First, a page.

A slip in recovery isn’t the same thing as relapse, but a slip can lead to relapse.
Recovery from an addiction isn’t easy, and early recovery can be challenging. A slip in recovery isn’t the end of the world, and even if it leads to a relapse, a slip doesn’t mean that treatment didn’t work or that there’s no hope for successful long-term recovery. But what is the definition of slip in recovery, and what is the difference between a slip vs relapse? Understanding these terms and what they mean for your recovery is crucial for staying on track for the long-term.
The Definition of Slip in Recovery
A slip in recovery is an instance of using drugs or alcohol again once you’ve been sober for a time. While a slip was once considered to be a catastrophe for recovery, it’s now widely considered to be a normal–and even expected–part of the recovery process.
Addiction is characterized by changes in the brain that lead to compulsive drug or alcohol use despite negative consequences, such as relationship, health, legal, or financial problems. These brain changes affect your thought and behavior patterns, leading to dysfunctional ways of thinking and behaving. Just as it takes time to develop an addiction and the faulty thought and behavior patterns that come with it, it takes time to re-learn healthy ways of thinking and behaving and develop the skills you need to stay sober for the long-term.
During addiction treatment, addicted individuals develop a toolkit of skills and strategies to help keep them on track with sobriety. It takes practice to master these skills, and until you do, the risk of a slip is rather high.
Slip vs Relapse: Neither Means Treatment Didn’t Work
Although there’s a difference between a slip vs relapse, both are indications of a missing skill. A slip in recovery can lead to a relapse of the addiction, which occurs when brain function changes once again, leading to the dysfunctional thought and behavior patterns and compulsive drug or alcohol use associated with addiction. Once a slip leads back to addiction, the relapse typically requires professional intervention once again.
One of the most important things to understand about recovery from an addiction is that a slip in recovery is not the end of the world, and neither is a relapse. Slips and relapses are considered to be indications of a missing skill, such as coping skills for handling stress, cravings, and other relapse triggers. Once you develop that skill, you’re less likely to slip or relapse again.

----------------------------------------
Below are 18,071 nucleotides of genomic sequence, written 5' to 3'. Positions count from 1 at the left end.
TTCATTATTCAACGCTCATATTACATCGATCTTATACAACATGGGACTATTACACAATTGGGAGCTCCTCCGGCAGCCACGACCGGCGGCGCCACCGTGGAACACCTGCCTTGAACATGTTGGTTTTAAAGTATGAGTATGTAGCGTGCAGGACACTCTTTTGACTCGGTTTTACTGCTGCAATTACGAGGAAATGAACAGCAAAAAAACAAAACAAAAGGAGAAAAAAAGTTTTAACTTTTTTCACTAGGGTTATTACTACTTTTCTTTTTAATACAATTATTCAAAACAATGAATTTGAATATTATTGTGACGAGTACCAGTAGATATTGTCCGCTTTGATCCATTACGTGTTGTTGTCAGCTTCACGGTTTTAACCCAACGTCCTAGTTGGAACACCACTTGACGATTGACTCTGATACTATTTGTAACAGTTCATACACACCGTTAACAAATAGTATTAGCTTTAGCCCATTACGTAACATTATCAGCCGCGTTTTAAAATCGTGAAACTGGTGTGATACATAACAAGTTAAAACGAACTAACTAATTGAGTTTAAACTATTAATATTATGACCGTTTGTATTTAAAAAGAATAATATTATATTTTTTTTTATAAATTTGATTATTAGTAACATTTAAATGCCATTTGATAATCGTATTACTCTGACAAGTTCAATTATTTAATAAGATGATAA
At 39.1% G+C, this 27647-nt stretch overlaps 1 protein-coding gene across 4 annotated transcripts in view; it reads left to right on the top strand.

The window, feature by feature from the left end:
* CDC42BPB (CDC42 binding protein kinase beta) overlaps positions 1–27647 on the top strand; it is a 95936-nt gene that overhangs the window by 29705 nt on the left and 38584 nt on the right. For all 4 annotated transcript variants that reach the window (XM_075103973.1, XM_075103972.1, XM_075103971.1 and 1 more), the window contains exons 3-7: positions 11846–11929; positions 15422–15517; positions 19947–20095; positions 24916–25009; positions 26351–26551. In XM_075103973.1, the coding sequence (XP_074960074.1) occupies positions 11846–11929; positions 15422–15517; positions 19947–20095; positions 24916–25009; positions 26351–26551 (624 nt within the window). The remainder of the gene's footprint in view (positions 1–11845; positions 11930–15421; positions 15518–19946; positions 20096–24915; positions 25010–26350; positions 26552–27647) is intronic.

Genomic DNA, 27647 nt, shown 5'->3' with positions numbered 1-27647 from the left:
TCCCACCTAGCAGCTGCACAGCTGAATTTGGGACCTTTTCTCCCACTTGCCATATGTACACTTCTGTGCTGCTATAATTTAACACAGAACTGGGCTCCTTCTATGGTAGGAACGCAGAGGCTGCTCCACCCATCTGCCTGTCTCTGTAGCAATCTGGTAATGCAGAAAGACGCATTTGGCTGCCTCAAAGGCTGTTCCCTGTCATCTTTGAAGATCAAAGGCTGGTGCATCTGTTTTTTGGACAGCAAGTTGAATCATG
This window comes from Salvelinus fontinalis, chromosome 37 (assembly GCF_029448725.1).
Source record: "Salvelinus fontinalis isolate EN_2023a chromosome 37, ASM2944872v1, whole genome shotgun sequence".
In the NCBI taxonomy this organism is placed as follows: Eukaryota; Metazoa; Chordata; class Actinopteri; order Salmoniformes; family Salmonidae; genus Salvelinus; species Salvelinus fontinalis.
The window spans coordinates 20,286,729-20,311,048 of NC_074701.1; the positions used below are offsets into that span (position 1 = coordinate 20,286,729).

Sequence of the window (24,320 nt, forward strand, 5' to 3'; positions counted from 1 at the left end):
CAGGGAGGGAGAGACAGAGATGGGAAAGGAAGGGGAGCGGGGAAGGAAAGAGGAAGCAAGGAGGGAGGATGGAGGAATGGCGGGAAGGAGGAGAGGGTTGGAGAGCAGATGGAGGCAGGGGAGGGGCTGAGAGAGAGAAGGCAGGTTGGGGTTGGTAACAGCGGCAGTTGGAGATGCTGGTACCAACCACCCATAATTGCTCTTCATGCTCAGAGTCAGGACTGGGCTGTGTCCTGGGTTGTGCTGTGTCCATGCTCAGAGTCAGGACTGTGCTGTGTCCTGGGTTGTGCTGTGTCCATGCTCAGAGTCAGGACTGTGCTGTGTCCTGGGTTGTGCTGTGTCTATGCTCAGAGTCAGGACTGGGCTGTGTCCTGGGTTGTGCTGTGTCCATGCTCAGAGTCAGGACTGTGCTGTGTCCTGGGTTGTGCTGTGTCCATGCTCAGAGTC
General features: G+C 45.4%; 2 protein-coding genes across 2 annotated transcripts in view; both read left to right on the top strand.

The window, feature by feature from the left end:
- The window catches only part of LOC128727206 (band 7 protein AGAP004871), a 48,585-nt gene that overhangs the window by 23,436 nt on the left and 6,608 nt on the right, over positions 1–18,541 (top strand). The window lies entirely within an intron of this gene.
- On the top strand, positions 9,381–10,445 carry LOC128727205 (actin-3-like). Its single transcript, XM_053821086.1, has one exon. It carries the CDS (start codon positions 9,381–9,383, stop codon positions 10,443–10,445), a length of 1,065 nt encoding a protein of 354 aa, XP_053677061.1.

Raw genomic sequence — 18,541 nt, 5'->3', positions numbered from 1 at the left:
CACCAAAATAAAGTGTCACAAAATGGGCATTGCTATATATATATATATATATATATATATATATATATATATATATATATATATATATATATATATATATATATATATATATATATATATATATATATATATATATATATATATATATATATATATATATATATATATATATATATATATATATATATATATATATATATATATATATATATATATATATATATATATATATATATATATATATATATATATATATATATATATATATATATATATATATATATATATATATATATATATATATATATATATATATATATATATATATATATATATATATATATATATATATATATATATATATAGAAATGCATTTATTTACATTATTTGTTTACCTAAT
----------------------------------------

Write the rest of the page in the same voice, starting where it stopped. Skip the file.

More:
A Positive Attitude and Swift Intervention Are Essential
After a slip in recovery, it’s essential to get help determining what went wrong and correct the problem before the slip leads to relapse. How you approach a slip or relapse is also very important. According to an article published in the Yale Journal of Biology and Medicine, people who view a slip negatively are less likely to get back on track with recovery quickly and successfully. Instead of beating yourself up and feeling like you’ve failed in your recovery, it’s essential to consider all the progress you’ve made so far and choose to build on that progress. Developing the missing skills that led to the slip or relapse will ensure you come back to recovery even stronger and more motivated than ever to succeed.
For some people, it takes a few slips or relapses before things stick, and that’s okay. It’s perfectly normal. The important thing is to learn from the slip and be ever vigilant in the future of the triggers that led to it.
If you slip in recovery, don’t lose hope, which will only make things worse. Instead, reach out to your sponsor, your therapist, or your aftercare case manager, who will help you get right back on track.
Remember that recovery is a process. It’s a constant state of becoming, and slips are par for the course. Look at a slip as a teachable moment, learn all you can from it, and move forward, focused on your progress and your hope for a better future free of addiction.
If you or a loved one is struggling with addiction, get help right away. Make a phone call that will connect you to a professional drug treatment center. The call you make may save your life or the life of someone you love. Call us today at 1.800.429.7690.